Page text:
If you still have time, you might want to consider where your program should throw exceptions (e.g., when the user enters an incorrect operation) and extend your program to throw and catch those exceptions.


Typical error messages

Method eof() not found in class

SimpleReader does not provide an eof() method. Instead, you are supposed to catch the appropriate exception.

Exception must be caught, or it must be declared in the throws clause of this method.

You need to handle every exception. However, repairing this error may lead to further errors.

Class IOException not found in type declaration.

You've tried to catch an IOException but you haven't told Java which library contains that exception. You should include
at the beginning of the program. Some other important exceptions are

Variable name may not have been initialized.

Java makes sure that you've assigned some value to each variable before you use it. When an exception is thrown in the course of an assignment, no value is assigned. Java is letting you know this. What is the solution? Make sure to assign a value in the catch clause.

Statement not reached.

By analyzing your program, Java has decided that there is absolutely no way that it can every reach that statement. This, most likely, reflects a problem in your design or understanding. Consider how you think one might reach that statement.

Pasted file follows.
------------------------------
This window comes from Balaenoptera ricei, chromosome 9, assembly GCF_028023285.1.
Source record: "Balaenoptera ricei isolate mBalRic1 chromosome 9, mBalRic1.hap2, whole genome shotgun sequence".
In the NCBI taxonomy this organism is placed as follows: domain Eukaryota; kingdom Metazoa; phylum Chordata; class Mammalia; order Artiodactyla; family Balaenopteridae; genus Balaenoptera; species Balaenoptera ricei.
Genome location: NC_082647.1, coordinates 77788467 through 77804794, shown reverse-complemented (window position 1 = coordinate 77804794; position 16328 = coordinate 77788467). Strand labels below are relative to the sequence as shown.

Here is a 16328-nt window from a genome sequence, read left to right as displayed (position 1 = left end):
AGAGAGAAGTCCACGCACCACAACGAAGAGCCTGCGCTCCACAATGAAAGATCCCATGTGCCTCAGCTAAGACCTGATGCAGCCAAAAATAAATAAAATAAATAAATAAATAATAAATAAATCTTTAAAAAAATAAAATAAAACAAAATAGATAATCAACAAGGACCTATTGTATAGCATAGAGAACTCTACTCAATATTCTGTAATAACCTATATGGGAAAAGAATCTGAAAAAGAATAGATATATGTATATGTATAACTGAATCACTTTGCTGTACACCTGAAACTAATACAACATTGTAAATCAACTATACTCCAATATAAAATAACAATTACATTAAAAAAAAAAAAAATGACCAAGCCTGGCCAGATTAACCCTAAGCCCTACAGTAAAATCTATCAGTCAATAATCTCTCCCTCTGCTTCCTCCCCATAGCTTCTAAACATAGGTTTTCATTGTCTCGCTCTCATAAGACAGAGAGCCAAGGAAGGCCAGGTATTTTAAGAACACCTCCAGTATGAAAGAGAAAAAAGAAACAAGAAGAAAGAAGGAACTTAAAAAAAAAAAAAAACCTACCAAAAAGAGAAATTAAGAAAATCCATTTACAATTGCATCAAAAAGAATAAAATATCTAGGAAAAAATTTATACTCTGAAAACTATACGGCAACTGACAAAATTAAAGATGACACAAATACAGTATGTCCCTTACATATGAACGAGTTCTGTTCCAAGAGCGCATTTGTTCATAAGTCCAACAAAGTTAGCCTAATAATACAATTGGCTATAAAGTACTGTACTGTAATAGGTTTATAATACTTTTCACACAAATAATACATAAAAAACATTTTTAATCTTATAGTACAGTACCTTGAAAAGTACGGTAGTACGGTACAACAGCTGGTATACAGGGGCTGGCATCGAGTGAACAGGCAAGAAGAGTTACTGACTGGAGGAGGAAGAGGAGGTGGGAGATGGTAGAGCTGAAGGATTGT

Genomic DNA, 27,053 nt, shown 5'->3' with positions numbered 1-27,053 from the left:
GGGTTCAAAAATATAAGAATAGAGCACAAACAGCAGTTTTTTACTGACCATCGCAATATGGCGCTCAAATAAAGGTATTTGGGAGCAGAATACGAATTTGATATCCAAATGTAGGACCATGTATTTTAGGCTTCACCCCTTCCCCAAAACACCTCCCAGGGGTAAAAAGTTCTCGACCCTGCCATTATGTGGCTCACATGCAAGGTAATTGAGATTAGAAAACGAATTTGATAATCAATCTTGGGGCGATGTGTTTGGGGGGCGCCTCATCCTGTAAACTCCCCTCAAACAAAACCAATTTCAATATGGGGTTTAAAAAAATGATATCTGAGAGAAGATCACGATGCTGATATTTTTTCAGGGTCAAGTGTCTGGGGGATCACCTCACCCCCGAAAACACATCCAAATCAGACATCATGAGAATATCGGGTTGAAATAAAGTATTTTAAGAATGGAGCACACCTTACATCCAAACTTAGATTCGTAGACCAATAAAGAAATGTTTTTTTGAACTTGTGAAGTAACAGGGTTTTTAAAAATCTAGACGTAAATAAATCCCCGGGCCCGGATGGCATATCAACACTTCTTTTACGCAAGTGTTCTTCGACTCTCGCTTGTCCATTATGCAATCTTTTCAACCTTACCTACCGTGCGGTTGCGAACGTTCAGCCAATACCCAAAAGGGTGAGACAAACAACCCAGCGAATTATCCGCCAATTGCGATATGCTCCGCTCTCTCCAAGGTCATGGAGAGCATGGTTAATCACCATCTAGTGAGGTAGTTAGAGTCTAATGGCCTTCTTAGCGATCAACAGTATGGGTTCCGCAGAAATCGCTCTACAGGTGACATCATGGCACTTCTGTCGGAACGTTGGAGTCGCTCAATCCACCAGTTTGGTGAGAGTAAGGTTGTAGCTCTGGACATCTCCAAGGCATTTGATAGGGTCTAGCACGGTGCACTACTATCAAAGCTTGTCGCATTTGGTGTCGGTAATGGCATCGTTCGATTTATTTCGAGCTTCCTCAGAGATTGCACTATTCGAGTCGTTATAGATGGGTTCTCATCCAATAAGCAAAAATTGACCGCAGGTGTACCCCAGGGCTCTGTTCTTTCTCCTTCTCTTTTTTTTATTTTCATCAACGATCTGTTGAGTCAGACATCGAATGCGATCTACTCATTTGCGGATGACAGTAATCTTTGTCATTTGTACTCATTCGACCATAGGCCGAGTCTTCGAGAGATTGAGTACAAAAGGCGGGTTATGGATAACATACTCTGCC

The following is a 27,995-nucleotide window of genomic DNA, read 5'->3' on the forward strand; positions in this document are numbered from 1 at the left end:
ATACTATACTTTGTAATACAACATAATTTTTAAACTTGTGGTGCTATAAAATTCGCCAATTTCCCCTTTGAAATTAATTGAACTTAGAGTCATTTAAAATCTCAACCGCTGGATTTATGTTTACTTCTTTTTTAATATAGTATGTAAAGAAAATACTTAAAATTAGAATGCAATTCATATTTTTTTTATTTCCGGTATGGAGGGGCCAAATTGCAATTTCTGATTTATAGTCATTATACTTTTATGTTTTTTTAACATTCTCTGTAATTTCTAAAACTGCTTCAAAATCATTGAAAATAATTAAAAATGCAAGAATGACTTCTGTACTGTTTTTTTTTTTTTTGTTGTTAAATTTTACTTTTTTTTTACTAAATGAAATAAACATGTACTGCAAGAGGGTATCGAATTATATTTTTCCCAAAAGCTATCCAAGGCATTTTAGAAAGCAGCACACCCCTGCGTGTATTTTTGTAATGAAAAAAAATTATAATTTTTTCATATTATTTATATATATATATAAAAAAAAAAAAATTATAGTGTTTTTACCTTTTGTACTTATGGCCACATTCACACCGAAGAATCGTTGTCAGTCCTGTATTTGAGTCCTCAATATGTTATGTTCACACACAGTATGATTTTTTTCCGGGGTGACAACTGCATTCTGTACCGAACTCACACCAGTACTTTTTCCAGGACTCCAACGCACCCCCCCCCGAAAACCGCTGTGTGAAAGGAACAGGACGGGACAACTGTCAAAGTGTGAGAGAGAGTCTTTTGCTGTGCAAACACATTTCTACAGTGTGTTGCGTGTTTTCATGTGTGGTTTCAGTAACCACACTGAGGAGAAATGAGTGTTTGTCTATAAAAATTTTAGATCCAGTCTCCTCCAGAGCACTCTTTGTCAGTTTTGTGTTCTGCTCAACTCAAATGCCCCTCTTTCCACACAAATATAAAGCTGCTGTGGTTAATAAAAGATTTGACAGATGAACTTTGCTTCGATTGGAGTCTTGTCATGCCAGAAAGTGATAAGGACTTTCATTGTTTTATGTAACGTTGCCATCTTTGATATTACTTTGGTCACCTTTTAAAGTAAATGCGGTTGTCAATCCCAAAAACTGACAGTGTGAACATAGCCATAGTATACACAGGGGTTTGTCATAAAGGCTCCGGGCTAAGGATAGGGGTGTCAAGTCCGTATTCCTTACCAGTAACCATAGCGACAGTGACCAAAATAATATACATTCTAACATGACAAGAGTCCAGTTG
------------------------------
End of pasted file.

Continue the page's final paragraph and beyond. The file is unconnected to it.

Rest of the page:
Problems with our calculators

Here are some of the input-related problems that I decided might go wrong with our calculator.

Some solutions to these problems

What should we do when these problems occur?

The user ended the file at an inappropriate time.

Print a message and terminate the program.

The user entered something other than a number when a number was expected.

Print a message, skip the rest of the line, and continue. We can skip the rest of the line by calling in.readLine()

The user entered a number that was too large or too small.

Print an error message and go on.

The computation resulted in a number that was too large or too small.

Print an error message and go on.

The user entered an incorrect operation.

Print an error message and go on.